Bachelor of Arts (with Honours) - BA (Hons)
1.0 year | Full-time | 2022
Same University
Anglia Ruskin University
Music Production
Bachelor of Arts (with Honours) - BA (Hons)
3.0 years | Full-time | 2022

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This is what the university has told Ucas about the criteria they expect applicants to satisfy; some may be compulsory, others may be preferable.

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This is the percentage of applicants to this course who received an offer last year, through Ucas.

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This is what the university has told Ucas about the course. Use it to get a quick idea about what makes it unique compared to similar courses, elsewhere.

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Course location and department:

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Teaching Excellence Framework (TEF):

We've received this information from the Department for Education, via Ucas. This is how the university as a whole has been rated for its quality of teaching: gold silver or bronze. Note, not all universities have taken part in the TEF.

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This information comes from the National Student Survey, an annual student survey of final-year students. You can use this to see how satisfied students studying this subject area at this university, are (not the individual course).

This is the percentage of final-year students at this university who were "definitely" or "mostly" satisfied with their course. We've analysed this figure against other universities so you can see whether this is high, medium or low.

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This information is from the Higher Education Statistics Agency (HESA), for undergraduate students only.

You can use this to get an idea of who you might share a lecture with and how they progressed in this subject, here. It's also worth comparing typical A-level subjects and grades students achieved with the current course entry requirements; similarities or differences here could indicate how flexible (or not) a university might be.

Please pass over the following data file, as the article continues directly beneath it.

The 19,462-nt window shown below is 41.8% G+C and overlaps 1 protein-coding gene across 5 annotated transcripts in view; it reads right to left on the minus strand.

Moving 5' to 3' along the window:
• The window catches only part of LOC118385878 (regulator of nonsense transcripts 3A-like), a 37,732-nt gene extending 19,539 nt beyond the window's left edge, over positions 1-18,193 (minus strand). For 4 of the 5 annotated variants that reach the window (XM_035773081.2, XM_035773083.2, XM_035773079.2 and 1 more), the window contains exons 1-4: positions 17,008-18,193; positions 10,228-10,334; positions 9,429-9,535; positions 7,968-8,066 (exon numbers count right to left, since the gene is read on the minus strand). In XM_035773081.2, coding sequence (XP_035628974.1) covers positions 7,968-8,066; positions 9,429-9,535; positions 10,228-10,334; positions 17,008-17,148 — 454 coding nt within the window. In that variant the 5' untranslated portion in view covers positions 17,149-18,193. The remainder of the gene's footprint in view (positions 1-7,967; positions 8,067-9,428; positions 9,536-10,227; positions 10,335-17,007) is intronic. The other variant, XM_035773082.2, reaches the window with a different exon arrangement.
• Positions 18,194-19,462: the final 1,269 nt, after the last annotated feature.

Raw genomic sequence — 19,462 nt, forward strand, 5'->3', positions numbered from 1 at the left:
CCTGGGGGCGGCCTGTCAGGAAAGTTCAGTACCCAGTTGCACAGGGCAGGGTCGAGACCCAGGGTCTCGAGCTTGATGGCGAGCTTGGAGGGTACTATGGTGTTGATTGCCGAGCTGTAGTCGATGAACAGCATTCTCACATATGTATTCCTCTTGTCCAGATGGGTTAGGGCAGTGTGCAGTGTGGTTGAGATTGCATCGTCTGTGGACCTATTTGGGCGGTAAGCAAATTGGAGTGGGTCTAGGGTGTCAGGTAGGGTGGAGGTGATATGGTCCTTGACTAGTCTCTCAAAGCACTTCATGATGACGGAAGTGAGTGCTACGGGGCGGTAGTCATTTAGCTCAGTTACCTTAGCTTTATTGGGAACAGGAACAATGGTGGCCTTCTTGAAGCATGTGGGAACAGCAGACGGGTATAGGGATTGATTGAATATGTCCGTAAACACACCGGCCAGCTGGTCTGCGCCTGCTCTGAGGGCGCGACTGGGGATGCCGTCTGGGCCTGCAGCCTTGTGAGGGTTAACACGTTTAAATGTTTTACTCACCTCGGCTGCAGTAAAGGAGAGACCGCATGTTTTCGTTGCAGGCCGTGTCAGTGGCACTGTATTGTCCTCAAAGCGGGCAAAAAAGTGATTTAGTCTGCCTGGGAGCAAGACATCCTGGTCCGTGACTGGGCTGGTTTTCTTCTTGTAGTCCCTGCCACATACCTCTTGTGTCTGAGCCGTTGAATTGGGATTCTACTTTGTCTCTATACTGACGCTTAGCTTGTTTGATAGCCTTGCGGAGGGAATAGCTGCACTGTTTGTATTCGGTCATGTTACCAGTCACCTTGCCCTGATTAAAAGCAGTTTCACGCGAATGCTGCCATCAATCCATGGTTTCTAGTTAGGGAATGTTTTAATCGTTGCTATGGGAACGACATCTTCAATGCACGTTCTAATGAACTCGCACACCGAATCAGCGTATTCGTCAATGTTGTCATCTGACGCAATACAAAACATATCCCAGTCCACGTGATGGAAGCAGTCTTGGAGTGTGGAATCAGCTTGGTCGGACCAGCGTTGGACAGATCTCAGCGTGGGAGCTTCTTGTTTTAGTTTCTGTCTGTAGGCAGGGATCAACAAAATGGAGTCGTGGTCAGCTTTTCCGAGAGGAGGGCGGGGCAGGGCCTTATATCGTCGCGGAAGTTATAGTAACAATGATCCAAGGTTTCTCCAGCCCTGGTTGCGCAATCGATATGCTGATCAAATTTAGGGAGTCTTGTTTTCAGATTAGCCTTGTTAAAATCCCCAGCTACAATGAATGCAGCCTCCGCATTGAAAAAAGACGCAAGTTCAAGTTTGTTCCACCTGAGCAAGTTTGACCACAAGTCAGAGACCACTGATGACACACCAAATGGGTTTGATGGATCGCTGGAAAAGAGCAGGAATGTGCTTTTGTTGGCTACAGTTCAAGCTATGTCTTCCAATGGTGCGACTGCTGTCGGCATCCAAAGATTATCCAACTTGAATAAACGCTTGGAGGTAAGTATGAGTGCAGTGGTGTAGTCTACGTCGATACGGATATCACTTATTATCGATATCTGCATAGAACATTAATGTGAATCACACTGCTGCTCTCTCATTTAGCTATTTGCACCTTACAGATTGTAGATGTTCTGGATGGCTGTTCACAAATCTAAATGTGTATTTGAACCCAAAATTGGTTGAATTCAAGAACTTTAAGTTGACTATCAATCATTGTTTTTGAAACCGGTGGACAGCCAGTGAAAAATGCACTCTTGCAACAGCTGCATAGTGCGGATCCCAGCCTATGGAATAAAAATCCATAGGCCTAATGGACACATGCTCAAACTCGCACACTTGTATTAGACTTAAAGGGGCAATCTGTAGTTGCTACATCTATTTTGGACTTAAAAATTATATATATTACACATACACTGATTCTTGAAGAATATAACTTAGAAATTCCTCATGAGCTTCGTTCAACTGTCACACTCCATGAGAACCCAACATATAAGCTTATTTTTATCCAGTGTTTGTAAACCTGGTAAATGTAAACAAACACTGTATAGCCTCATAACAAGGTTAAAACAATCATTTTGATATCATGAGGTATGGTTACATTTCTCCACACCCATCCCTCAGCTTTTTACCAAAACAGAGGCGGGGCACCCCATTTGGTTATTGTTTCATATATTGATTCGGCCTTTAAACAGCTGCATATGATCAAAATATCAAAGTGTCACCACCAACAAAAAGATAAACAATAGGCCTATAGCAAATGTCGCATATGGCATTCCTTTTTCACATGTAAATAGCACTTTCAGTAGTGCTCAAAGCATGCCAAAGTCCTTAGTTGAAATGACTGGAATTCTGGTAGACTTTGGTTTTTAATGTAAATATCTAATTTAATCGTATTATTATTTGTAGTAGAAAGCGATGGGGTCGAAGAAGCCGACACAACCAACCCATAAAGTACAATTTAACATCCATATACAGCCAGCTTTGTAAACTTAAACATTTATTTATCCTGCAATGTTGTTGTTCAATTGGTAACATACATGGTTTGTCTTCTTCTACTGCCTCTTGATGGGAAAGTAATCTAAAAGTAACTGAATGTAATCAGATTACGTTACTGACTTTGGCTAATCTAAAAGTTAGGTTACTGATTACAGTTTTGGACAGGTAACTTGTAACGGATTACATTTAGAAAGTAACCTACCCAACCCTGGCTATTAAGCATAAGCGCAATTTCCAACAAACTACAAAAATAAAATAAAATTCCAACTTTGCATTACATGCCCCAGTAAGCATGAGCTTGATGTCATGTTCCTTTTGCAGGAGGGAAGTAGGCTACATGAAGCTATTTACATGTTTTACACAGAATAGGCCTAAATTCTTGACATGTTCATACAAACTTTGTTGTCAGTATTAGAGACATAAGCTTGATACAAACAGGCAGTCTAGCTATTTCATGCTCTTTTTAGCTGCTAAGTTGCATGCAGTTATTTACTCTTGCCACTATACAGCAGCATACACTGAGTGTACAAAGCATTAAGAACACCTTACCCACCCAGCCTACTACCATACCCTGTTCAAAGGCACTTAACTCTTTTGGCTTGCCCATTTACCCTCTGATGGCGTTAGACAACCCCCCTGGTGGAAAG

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Post-six month graduation stats:

This is from the Destinations of Leavers from Higher Education Survey, based on responses from graduates who studied the same subject area here.

It offers a snapshot of what grads went on to do six months later, what they were earning on average, and whether they felt their degree helped them obtain a 'graduate role'. We calculate a mean rating to indicate if this is high, medium or low compared to other universities.

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Graduate field commentary:

The Higher Education Careers Services Unit have provided some further context for all graduates in this subject area, including details that numbers alone might not show

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The Longitudinal Educational Outcomes dataset combines HRMC earnings data with student records from the Higher Education Statistics Agency.

While there are lots of factors at play when it comes to your future earnings, use this as a rough timeline of what graduates in this subject area were earning on average one, three and five years later. Can you see a steady increase in salary, or did grads need some experience under their belt before seeing a nice bump up in their pay packet?

Have a question about this info? Learn more here